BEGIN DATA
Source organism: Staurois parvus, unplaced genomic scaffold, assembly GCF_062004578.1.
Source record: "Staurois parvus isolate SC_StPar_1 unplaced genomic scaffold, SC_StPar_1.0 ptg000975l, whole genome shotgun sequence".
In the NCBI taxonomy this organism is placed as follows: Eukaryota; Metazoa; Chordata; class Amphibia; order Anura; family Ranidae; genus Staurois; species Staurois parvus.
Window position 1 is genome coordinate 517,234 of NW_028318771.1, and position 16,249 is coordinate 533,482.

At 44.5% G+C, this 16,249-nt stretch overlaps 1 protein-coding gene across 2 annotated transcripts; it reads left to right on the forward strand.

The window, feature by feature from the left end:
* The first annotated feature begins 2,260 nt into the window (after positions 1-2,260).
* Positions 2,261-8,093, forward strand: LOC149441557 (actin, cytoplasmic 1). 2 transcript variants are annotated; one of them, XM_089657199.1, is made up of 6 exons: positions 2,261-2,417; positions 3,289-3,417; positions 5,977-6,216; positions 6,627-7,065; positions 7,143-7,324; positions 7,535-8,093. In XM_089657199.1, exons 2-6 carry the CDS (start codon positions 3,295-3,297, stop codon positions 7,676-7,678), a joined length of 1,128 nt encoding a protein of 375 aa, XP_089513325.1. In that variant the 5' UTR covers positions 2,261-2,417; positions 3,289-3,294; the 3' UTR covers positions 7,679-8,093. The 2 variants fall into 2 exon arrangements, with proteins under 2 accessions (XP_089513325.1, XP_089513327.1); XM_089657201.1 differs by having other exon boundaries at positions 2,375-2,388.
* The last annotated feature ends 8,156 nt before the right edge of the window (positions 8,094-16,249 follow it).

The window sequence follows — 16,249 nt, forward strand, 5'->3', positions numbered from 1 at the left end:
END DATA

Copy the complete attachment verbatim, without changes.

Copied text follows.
Source organism: Staurois parvus, unplaced genomic scaffold, assembly GCF_062004578.1.
Source record: "Staurois parvus isolate SC_StPar_1 unplaced genomic scaffold, SC_StPar_1.0 ptg000975l, whole genome shotgun sequence".
In the NCBI taxonomy this organism is placed as follows: Eukaryota; Metazoa; Chordata; class Amphibia; order Anura; family Ranidae; genus Staurois; species Staurois parvus.
Window position 1 is genome coordinate 517,234 of NW_028318771.1, and position 16,249 is coordinate 533,482.

At 44.5% G+C, this 16,249-nt stretch overlaps 1 protein-coding gene across 2 annotated transcripts; it reads left to right on the forward strand.

The window, feature by feature from the left end:
* The first annotated feature begins 2,260 nt into the window (after positions 1-2,260).
* Positions 2,261-8,093, forward strand: LOC149441557 (actin, cytoplasmic 1). 2 transcript variants are annotated; one of them, XM_089657199.1, is made up of 6 exons: positions 2,261-2,417; positions 3,289-3,417; positions 5,977-6,216; positions 6,627-7,065; positions 7,143-7,324; positions 7,535-8,093. In XM_089657199.1, exons 2-6 carry the CDS (start codon positions 3,295-3,297, stop codon positions 7,676-7,678), a joined length of 1,128 nt encoding a protein of 375 aa, XP_089513325.1. In that variant the 5' UTR covers positions 2,261-2,417; positions 3,289-3,294; the 3' UTR covers positions 7,679-8,093. The 2 variants fall into 2 exon arrangements, with proteins under 2 accessions (XP_089513325.1, XP_089513327.1); XM_089657201.1 differs by having other exon boundaries at positions 2,375-2,388.
* The last annotated feature ends 8,156 nt before the right edge of the window (positions 8,094-16,249 follow it).

The window sequence follows — 16,249 nt, forward strand, 5'->3', positions numbered from 1 at the left end: